Arguably, Ljungberg’s side-job as a professional footballer for the aforementioned “top team” may have ultimately hindered his modelling career, but there is undeniable proof he was very good at it.
Almost a decade after emerging triumphant in the Sun poll, the Swede was acknowledged as being the eleventh-greatest player in the history of Arsenal FC, a modest London-based outfit who had repeatedly insisted on his participation in their activities despite being aware of his obligations to the world of fashion.
We all know the story of Freddie the globetrotting model;.
Here’s the lesser-known story of Freddie Ljungberg the footballer.
When Ljungberg and his jawline turned up at Highbury in September 1998, very few in the UK had heard of him. But those were the days when Arsène Wenger’s reputation as a finder and polisher of hidden footballing diamonds was approaching its peak.
He’d already succeeded in transforming the likes of Emmanuel Petit, Nicolas Anelka and Patrick Vieira from inconnus into international stalwarts and believed he’d spotted similar potential in Ljungberg.
And he was right.
The Swedish midfielder swiftly won the hearts of both his manager and the club’s fans with a unique brand of aggressive, box-to-box play. Within months of his arrival, the supporters were entirely smitten, observing with rapt attention as Ljungberg approached each game with an almost manic sense of urgency, haring about the pitch with a barely restrained fervour.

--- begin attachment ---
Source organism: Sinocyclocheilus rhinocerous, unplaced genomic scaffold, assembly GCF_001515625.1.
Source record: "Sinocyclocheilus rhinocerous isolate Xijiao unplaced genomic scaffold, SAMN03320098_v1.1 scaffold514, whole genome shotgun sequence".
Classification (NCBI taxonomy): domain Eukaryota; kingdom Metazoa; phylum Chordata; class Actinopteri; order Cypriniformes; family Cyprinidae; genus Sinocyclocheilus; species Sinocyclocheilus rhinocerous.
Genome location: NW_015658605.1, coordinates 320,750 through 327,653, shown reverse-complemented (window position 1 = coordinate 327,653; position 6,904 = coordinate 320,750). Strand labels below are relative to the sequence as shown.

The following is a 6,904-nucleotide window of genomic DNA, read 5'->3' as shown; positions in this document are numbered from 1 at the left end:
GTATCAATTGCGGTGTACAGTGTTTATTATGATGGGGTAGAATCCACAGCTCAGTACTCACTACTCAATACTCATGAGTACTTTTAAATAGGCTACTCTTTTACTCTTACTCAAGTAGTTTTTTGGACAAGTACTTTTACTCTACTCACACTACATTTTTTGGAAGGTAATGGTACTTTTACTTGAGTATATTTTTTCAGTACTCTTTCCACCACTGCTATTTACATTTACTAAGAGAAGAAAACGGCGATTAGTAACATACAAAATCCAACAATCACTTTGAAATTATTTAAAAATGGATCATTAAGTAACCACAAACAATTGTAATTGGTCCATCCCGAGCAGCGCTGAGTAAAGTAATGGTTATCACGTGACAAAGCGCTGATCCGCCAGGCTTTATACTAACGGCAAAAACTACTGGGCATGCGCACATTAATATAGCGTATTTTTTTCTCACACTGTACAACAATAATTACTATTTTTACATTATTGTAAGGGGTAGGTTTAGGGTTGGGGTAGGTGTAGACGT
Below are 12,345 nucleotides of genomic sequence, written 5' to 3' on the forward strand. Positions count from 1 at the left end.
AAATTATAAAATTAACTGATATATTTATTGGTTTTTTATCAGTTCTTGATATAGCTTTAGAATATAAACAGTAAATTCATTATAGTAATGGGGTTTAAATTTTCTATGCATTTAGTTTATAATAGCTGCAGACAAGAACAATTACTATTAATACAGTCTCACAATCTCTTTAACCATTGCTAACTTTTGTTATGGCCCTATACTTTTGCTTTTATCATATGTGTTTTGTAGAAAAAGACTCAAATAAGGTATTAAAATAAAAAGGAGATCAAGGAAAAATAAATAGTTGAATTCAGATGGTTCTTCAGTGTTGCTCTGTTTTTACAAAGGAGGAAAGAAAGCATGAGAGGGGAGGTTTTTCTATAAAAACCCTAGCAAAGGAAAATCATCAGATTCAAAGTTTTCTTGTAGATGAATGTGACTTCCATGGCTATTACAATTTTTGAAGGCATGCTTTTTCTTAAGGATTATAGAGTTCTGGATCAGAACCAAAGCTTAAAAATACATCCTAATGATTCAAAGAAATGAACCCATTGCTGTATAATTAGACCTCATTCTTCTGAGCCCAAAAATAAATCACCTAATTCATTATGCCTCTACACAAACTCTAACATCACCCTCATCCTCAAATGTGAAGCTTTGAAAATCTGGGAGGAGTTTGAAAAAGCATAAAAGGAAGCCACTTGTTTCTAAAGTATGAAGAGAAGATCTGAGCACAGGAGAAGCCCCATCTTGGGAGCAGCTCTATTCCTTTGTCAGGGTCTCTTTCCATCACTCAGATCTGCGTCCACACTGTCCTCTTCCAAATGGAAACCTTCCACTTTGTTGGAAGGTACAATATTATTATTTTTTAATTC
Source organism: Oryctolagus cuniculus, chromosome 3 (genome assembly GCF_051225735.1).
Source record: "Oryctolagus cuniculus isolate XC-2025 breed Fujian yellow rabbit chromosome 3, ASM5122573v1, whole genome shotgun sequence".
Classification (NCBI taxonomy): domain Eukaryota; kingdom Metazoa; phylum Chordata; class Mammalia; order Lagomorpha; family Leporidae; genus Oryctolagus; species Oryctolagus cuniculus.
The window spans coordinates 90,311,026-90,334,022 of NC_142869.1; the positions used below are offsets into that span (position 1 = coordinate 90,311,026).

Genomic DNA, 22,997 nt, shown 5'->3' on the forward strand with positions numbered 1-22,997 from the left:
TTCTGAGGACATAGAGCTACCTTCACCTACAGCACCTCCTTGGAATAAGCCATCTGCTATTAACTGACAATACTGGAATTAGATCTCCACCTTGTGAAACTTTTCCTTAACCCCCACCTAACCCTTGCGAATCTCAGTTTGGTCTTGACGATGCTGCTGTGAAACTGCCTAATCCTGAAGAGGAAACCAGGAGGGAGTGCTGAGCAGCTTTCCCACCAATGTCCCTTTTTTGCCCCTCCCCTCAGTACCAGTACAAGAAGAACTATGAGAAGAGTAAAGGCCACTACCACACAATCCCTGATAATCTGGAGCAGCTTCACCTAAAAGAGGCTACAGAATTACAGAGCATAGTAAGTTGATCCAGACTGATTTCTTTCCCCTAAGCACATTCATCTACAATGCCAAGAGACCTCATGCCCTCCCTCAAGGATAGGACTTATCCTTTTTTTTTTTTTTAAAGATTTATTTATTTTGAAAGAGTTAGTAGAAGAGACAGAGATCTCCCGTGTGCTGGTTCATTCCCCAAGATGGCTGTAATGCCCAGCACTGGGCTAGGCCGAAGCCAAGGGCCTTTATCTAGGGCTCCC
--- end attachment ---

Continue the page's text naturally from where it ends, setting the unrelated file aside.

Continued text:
When in defence, he sought the ball with the hungry air of a truffle-hog pounding through a forest, the scent of a tuber in its nostrils.
In attack, he was pure zealot, a mohawked kamikaze casting himself with abandon at the opposition. Onlookers swooned as they watched him chop at an opponent’s heels and win back possession twenty yards from his own goal, before gaping in awe as he charged the length of the field on the counter, smoke pluming angrily from his heels.
Yet there was an element of control about Ljungberg’s play, a ruthless internal calm that belied the sheer ferocity of his running.